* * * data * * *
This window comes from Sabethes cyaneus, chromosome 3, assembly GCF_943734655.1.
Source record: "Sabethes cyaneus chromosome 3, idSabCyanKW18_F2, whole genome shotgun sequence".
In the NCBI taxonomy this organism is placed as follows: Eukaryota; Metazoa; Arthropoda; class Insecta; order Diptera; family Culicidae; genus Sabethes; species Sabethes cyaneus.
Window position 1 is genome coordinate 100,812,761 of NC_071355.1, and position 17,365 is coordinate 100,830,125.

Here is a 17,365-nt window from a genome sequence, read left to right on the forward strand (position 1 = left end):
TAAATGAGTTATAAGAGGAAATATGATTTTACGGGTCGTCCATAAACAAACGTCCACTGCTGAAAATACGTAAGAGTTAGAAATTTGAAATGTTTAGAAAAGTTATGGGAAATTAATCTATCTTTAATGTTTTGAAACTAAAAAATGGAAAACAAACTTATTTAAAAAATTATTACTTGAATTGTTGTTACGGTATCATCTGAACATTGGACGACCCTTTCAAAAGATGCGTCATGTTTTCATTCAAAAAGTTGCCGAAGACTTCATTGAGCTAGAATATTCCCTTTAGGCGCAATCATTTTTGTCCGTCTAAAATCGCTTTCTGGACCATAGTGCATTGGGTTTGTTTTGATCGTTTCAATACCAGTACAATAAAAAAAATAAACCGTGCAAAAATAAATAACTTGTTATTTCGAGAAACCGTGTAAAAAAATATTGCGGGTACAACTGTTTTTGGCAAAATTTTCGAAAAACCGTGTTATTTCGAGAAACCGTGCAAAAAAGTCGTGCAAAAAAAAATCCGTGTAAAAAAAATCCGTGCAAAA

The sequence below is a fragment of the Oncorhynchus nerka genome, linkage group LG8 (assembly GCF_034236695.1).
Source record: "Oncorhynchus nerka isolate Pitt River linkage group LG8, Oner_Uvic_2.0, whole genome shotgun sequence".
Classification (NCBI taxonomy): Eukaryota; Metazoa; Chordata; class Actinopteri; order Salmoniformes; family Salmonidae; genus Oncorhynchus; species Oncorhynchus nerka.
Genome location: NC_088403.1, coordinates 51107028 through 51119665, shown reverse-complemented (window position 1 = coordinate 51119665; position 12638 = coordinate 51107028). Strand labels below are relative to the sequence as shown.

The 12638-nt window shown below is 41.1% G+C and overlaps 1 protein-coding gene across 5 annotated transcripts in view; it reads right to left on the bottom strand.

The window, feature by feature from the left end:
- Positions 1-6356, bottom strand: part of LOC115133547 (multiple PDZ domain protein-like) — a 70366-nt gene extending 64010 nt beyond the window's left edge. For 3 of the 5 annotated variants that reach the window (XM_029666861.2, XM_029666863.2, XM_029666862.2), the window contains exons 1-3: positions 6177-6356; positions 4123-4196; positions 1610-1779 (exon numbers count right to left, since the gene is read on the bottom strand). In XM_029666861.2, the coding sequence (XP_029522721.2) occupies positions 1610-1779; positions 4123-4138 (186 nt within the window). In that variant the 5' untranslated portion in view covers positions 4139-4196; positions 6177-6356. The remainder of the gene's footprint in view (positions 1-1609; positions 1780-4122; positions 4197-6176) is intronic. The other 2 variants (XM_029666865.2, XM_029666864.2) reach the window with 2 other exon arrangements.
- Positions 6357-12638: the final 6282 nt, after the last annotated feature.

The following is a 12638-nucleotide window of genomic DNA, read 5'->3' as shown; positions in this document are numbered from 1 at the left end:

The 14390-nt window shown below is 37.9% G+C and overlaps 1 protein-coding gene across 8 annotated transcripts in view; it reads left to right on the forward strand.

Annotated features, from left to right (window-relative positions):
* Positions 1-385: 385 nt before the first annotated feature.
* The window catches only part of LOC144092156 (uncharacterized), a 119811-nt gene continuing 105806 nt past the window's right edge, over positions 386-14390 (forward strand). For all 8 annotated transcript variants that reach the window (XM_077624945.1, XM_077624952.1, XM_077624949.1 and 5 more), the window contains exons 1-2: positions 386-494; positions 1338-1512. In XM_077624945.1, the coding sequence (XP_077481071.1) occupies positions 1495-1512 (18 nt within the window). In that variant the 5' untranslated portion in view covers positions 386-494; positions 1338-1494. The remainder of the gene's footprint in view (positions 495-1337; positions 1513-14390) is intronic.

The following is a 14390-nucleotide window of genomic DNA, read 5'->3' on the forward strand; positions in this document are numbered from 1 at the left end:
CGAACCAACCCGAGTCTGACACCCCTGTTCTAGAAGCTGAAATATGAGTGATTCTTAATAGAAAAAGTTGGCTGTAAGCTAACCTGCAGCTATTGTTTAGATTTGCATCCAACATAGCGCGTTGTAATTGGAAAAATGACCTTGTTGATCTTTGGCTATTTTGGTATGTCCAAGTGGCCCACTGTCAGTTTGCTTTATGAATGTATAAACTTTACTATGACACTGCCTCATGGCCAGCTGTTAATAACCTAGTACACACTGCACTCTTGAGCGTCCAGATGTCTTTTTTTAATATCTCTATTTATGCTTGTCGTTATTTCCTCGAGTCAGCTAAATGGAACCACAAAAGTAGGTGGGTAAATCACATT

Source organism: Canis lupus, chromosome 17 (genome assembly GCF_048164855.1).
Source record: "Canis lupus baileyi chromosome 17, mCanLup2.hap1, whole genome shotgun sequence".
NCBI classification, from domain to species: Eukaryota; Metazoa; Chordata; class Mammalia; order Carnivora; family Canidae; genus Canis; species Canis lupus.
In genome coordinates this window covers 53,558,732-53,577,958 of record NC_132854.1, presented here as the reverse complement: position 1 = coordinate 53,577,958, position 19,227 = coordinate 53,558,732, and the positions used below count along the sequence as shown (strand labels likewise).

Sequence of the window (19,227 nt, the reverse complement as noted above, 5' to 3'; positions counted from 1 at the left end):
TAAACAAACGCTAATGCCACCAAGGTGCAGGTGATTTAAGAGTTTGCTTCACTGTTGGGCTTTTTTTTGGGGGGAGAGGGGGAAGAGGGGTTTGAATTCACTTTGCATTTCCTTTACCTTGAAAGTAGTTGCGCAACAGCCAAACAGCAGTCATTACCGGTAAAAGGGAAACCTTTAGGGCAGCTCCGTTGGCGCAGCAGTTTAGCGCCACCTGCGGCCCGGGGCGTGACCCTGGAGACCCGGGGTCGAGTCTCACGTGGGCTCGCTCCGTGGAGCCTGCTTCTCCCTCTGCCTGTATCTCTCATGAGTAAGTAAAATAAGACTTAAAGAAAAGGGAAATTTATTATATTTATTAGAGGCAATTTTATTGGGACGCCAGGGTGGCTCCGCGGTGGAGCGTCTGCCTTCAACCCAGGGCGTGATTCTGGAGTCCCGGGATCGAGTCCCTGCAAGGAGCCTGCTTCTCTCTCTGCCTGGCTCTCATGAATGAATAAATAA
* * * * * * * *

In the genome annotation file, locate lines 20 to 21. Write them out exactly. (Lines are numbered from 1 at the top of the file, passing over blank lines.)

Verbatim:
The following is a 14390-nucleotide window of genomic DNA, read 5'->3' on the forward strand; positions in this document are numbered from 1 at the left end:
CGAACCAACCCGAGTCTGACACCCCTGTTCTAGAAGCTGAAATATGAGTGATTCTTAATAGAAAAAGTTGGCTGTAAGCTAACCTGCAGCTATTGTTTAGATTTGCATCCAACATAGCGCGTTGTAATTGGAAAAATGACCTTGTTGATCTTTGGCTATTTTGGTATGTCCAAGTGGCCCACTGTCAGTTTGCTTTATGAATGTATAAACTTTACTATGACACTGCCTCATGGCCAGCTGTTAATAACCTAGTACACACTGCACTCTTGAGCGTCCAGATGTCTTTTTTTAATATCTCTATTTATGCTTGTCGTTATTTCCTCGAGTCAGCTAAATGGAACCACAAAAGTAGGTGGGTAAATCACATT